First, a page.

Calgary must now come to grips with how to modernize its aging sports facilities after rejecting a bid to host the 2026 Winter Olympics and Paralympic Games.
City council hammered the final nail in the coffin of a 2026 Games bid with a unanimous vote to scuttle it Monday.
The decision comes on the heels of a non-binding plebiscite, in which 56 per cent of those who went to the polls voted ‘no’ to bidding for the games.
Calgary was the host city of the 1988 Winter Olympics. The venues from those games, the majority of which are still used by recreational and high-performance athletes three decades later, were the foundation of another potential bid.
They’re also a driving force behind Canada’s performances at Winter Olympic and Paralympic Games. Canada won a record 29 Olympic medals, including 11 gold, and another 28 Paralympic medals in Pyeongchang, South Korea, earlier this year.
But without the almost $2.2 billion in provincial and federal money tied to Calgary pursuing and winning a bid for 2026, the task of bringing the city’s major sports facilities into this century en masse is a mammoth, expensive undertaking.
McMahon Stadium, almost 60 years old, was the site of the opening and closing ceremonies in 1988 and is the home of the CFL’s Stampeders. The Saddledome, built in 1983 for both the NHL’s Flames and the Winter Games, is 35 years old.
While a new stadium and new NHL arena weren’t in the proposed draft plan for 2026, upgrades to both were.
An indoor sport fieldhouse, which has been on Calgary’s books as a recreational need for over a decade, was also in the 2026 plan.
“I was at the football game yesterday,” Calgary Mayor Naheed Nenshi said Monday. “I continue to think that McMahon is a great place to watch a football game once you’re in your seat. Getting to your seat, kind of miserable.
“This had been our plan to really re-do McMahon and make that a beautiful venue for future generations. There’s seven other venues within the city of Calgary that need that kind of rejuvenation.”
Nenshi estimated between $600 million and $700 million would be needed to both build a fieldhouse and match the investment into the ’88 legacies proposed in a 2026 bid.
“It’s going to be important to really start on that strategy now,” the mayor said. “It’s also important to recognize that we are in an environment where we are more capital-constrained than we ever have been since I’ve been in this job, meaning that council and myself and citizens are going to have to temper our expectations.”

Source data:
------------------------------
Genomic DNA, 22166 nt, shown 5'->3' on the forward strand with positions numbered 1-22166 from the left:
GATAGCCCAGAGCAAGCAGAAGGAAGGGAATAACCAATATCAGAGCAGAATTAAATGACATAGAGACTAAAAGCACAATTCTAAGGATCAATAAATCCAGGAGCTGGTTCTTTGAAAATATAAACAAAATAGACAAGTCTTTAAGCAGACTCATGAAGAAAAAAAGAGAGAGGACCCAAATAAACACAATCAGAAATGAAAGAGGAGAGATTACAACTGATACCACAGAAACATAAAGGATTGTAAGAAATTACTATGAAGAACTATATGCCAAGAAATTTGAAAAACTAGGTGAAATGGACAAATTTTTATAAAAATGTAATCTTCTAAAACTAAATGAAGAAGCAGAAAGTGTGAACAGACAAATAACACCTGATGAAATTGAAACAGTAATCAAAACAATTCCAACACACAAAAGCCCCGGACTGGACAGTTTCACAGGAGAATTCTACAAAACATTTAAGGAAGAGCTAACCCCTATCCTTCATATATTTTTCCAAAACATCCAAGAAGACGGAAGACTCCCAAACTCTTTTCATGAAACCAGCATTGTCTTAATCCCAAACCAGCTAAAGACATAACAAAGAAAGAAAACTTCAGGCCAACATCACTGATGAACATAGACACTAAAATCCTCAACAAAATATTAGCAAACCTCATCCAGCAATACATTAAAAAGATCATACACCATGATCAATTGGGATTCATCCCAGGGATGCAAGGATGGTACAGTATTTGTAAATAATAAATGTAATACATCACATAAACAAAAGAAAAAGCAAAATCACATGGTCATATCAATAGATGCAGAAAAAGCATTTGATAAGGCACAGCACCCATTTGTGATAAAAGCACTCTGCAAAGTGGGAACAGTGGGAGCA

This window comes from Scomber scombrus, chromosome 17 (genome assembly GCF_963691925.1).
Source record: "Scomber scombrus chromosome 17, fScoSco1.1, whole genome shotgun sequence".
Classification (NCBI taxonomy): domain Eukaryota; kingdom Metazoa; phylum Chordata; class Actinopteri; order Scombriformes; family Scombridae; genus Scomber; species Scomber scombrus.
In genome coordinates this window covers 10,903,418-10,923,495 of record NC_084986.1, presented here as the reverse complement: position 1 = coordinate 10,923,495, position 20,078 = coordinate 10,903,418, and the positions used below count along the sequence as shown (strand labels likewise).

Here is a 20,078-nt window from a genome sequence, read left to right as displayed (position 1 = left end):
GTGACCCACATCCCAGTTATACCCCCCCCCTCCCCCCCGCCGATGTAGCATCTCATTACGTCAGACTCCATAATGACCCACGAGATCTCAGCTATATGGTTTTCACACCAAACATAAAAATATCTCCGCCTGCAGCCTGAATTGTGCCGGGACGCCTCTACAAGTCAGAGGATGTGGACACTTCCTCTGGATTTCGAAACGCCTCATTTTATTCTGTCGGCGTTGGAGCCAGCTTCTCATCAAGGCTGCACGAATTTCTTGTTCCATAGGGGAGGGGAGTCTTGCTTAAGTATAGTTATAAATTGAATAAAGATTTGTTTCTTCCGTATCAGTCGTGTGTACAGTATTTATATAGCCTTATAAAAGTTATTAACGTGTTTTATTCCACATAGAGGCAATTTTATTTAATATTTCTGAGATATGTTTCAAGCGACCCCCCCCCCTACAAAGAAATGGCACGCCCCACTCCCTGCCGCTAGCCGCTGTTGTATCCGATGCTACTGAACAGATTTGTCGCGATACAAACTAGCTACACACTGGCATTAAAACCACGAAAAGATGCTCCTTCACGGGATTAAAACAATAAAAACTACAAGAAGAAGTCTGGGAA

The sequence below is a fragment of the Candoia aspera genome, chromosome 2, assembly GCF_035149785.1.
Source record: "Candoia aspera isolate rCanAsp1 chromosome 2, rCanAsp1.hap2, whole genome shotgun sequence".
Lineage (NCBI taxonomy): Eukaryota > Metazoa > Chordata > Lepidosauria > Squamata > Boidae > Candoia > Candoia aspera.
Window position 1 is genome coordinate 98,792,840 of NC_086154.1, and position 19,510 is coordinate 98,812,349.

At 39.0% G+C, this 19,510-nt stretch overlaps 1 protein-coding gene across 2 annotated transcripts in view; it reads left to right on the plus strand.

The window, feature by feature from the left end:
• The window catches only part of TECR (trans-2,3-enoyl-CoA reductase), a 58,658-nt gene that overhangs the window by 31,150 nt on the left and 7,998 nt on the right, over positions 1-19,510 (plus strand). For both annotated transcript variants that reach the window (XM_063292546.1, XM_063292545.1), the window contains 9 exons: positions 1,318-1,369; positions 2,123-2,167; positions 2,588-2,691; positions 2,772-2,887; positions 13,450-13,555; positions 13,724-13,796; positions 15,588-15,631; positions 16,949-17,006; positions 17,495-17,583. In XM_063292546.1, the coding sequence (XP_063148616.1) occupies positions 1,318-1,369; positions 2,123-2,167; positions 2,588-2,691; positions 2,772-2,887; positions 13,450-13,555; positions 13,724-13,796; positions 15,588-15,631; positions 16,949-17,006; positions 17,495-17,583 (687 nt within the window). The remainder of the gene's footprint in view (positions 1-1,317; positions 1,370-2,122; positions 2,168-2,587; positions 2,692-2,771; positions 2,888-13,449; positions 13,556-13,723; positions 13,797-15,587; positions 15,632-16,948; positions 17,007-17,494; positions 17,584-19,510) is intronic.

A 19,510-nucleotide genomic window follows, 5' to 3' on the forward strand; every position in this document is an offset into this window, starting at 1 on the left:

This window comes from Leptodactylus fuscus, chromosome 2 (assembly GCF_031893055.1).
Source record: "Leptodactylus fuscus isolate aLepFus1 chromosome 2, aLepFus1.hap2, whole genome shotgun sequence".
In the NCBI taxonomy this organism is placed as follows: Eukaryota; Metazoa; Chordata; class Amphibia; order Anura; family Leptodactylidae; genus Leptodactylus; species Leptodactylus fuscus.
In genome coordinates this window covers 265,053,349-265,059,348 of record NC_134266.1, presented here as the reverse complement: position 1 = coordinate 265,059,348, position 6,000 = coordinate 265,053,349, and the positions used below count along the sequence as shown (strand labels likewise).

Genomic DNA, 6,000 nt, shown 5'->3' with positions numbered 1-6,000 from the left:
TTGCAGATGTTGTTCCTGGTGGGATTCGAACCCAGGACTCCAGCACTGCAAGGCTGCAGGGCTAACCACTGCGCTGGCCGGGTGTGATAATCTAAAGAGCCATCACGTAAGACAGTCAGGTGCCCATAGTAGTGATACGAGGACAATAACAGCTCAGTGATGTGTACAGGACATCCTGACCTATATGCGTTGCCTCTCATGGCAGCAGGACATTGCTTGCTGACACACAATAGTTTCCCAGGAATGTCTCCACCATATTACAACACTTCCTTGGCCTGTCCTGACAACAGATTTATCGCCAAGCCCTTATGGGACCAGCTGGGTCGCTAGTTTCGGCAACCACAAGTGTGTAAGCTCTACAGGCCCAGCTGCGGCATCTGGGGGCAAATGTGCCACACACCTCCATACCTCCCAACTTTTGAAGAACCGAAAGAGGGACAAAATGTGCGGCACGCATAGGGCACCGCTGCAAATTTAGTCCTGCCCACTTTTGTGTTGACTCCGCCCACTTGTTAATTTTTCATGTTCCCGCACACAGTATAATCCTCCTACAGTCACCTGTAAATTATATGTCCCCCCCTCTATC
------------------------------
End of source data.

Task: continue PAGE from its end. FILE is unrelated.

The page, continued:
A 2026 cost-sharing agreement between the federal, provincial and municipal governments wasn’t finalized until Oct. 31, which was less than two weeks prior to the plebiscite.
The bid corporation Calgary 2026 estimated the total cost of hosting the games at $5.1 billion. The bidco asked for a $2.875 billion contribution split between the city, provincial and federal governments.
The Alberta government committed $700 million and the Canadian government $1.45 billion. The city was asked to contribute $390 million.
There was discussion inside and outside of chambers Monday as to whether the provincial and federal governments would still contribute money to Calgary’s sport infrastructure needs, now that a Winter Olympics is off the table.
“Do our government partners agree with the desperate need to work on these facilities, most of which they built, and rejuvenate them? I think they do,” Nenshi said.
“But I think we’ve got to figure out a plan that makes sense for them and for us, understanding that we have no choice but to do this stuff.”
Calgary’s vintage sports facilities are not going to get special budgetary treatment, Alberta Premier Rachel Notley said.
“The process by which we suggested we would commit the money that we did for the Olympics was around the Olympics,” Notley said in Edmonton.
“The prioritization of additional funding requests from the city of Calgary for a range of projects will go through the normal process.”
Concordia economics professor Moshe Lander said Calgarians weren’t buying what he believes was a flawed economic argument for hosting another Winter Games when they voted ‘no’ in the plebiscite.
But renewing and sustaining Calgary’s facilities from the ’88 Games shouldn’t be an Olympics-or-bust proposition, he added.
“The city should still be able to make those arguments to the federal and provincial governments for whatever infrastructure projects they want and say ‘these are still good projects. We just don’t have the Olympics as the impetus to make it happen right now,'” Mosher explained.
“That allows them to prioritize a little better rather than try and jumble everything up. They can now figure out what is the most pressing need and make that argument directly to the province and feds.”